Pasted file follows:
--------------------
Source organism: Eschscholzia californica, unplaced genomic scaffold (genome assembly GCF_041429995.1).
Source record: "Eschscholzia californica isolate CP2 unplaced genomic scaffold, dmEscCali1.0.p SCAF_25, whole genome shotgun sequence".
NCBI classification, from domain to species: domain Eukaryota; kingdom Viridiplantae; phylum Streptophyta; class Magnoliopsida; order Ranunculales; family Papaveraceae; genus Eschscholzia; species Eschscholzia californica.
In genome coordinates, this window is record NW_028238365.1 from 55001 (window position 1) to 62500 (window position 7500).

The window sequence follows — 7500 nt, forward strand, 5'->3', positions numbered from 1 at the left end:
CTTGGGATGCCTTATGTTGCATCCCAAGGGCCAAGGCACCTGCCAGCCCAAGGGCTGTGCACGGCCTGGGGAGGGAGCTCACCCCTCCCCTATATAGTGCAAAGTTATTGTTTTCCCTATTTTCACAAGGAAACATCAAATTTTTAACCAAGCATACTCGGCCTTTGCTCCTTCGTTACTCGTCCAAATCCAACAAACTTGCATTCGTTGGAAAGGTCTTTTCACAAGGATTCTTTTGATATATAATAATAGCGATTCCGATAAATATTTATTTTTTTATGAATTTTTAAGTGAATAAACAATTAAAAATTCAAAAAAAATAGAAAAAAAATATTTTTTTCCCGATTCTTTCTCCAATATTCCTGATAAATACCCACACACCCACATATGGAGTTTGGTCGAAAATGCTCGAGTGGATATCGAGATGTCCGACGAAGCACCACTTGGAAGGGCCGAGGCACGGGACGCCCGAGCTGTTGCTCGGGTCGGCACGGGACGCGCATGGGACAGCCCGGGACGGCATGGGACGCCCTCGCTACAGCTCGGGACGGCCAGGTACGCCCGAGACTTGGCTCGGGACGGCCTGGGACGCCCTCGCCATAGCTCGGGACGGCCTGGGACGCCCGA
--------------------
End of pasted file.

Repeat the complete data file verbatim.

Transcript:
Source organism: Eschscholzia californica, unplaced genomic scaffold (genome assembly GCF_041429995.1).
Source record: "Eschscholzia californica isolate CP2 unplaced genomic scaffold, dmEscCali1.0.p SCAF_25, whole genome shotgun sequence".
NCBI classification, from domain to species: domain Eukaryota; kingdom Viridiplantae; phylum Streptophyta; class Magnoliopsida; order Ranunculales; family Papaveraceae; genus Eschscholzia; species Eschscholzia californica.
In genome coordinates, this window is record NW_028238365.1 from 55001 (window position 1) to 62500 (window position 7500).

The window sequence follows — 7500 nt, forward strand, 5'->3', positions numbered from 1 at the left end:
CTTGGGATGCCTTATGTTGCATCCCAAGGGCCAAGGCACCTGCCAGCCCAAGGGCTGTGCACGGCCTGGGGAGGGAGCTCACCCCTCCCCTATATAGTGCAAAGTTATTGTTTTCCCTATTTTCACAAGGAAACATCAAATTTTTAACCAAGCATACTCGGCCTTTGCTCCTTCGTTACTCGTCCAAATCCAACAAACTTGCATTCGTTGGAAAGGTCTTTTCACAAGGATTCTTTTGATATATAATAATAGCGATTCCGATAAATATTTATTTTTTTATGAATTTTTAAGTGAATAAACAATTAAAAATTCAAAAAAAATAGAAAAAAAATATTTTTTTCCCGATTCTTTCTCCAATATTCCTGATAAATACCCACACACCCACATATGGAGTTTGGTCGAAAATGCTCGAGTGGATATCGAGATGTCCGACGAAGCACCACTTGGAAGGGCCGAGGCACGGGACGCCCGAGCTGTTGCTCGGGTCGGCACGGGACGCGCATGGGACAGCCCGGGACGGCATGGGACGCCCTCGCTACAGCTCGGGACGGCCAGGTACGCCCGAGACTTGGCTCGGGACGGCCTGGGACGCCCTCGCCATAGCTCGGGACGGCCTGGGACGCCCGA